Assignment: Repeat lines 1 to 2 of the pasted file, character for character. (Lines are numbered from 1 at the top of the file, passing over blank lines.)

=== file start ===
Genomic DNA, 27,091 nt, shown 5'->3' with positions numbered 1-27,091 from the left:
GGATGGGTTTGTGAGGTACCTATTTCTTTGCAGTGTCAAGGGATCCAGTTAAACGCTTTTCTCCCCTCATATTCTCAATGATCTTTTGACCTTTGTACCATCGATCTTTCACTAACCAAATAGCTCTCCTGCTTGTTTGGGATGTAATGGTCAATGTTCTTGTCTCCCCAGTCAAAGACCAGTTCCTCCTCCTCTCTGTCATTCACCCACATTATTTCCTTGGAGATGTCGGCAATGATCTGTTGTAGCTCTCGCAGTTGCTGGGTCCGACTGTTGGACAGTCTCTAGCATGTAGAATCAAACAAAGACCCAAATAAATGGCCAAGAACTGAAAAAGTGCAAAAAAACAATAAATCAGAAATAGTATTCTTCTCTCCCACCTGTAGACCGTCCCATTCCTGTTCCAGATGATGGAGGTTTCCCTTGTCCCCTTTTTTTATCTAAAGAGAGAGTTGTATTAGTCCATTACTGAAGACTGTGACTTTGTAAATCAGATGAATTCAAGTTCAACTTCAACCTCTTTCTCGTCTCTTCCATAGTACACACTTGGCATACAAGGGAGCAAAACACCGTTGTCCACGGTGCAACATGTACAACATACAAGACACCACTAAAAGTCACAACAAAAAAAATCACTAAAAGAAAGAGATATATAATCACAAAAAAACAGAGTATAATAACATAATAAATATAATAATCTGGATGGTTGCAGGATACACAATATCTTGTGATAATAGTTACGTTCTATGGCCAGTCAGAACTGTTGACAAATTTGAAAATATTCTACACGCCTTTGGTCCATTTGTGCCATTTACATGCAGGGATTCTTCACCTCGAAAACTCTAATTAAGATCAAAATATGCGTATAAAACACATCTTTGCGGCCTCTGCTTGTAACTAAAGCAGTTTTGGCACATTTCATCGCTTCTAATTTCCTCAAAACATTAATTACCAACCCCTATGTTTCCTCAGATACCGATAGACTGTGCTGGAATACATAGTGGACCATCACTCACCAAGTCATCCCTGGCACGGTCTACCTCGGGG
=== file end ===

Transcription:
Genomic DNA, 27,091 nt, shown 5'->3' with positions numbered 1-27,091 from the left:
GGATGGGTTTGTGAGGTACCTATTTCTTTGCAGTGTCAAGGGATCCAGTTAAACGCTTTTCTCCCCTCATATTCTCAATGATCTTTTGACCTTTGTACCATCGATCTTTCACTAACCAAATAGCTCTCCTGCTTGTTTGGGATGTAATGGTCAATGTTCTTGTCTCCCCAGTCAAAGACCAGTTCCTCCTCCTCTCTGTCATTCACCCACATTATTTCCTTGGAGATGTCGGCAATGATCTGTTGTAGCTCTCGCAGTTGCTGGGTCCGACTGTTGGACAGTCTCTAGCATGTAGAATCAAACAAAGACCCAAATAAATGGCCAAGAACTGAAAAAGTGCAAAAAAACAATAAATCAGAAATAGTATTCTTCTCTCCCACCTGTAGACCGTCCCATTCCTGTTCCAGATGATGGAGGTTTCCCTTGTCCCCTTTTTTTATCTAAAGAGAGAGTTGTATTAGTCCATTACTGAAGACTGTGACTTTGTAAATCAGATGAATTCAAGTTCAACTTCAACCTCTTTCTCGTCTCTTCCATAGTACACACTTGGCATACAAGGGAGCAAAACACCGTTGTCCACGGTGCAACATGTACAACATACAAGACACCACTAAAAGTCACAACAAAAAAAATCACTAAAAGAAAGAGATATATAATCACAAAAAAACAGAGTATAATAACATAATAAATATAATAATCTGGATGGTTGCAGGATACACAATATCTTGTGATAATAGTTACGTTCTATGGCCAGTCAGAACTGTTGACAAATTTGAAAATATTCTACACGCCTTTGGTCCATTTGTGCCATTTACATGCAGGGATTCTTCACCTCGAAAACTCTAATTAAGATCAAAATATGCGTATAAAACACATCTTTGCGGCCTCTGCTTGTAACTAAAGCAGTTTTGGCACATTTCATCGCTTCTAATTTCCTCAAAACATTAATTACCAACCCCTATGTTTCCTCAGATACCGATAGACTGTGCTGGAATACATAGTGGACCATCACTCACCAAGTCATCCCTGGCACGGTCTACCTCGGGG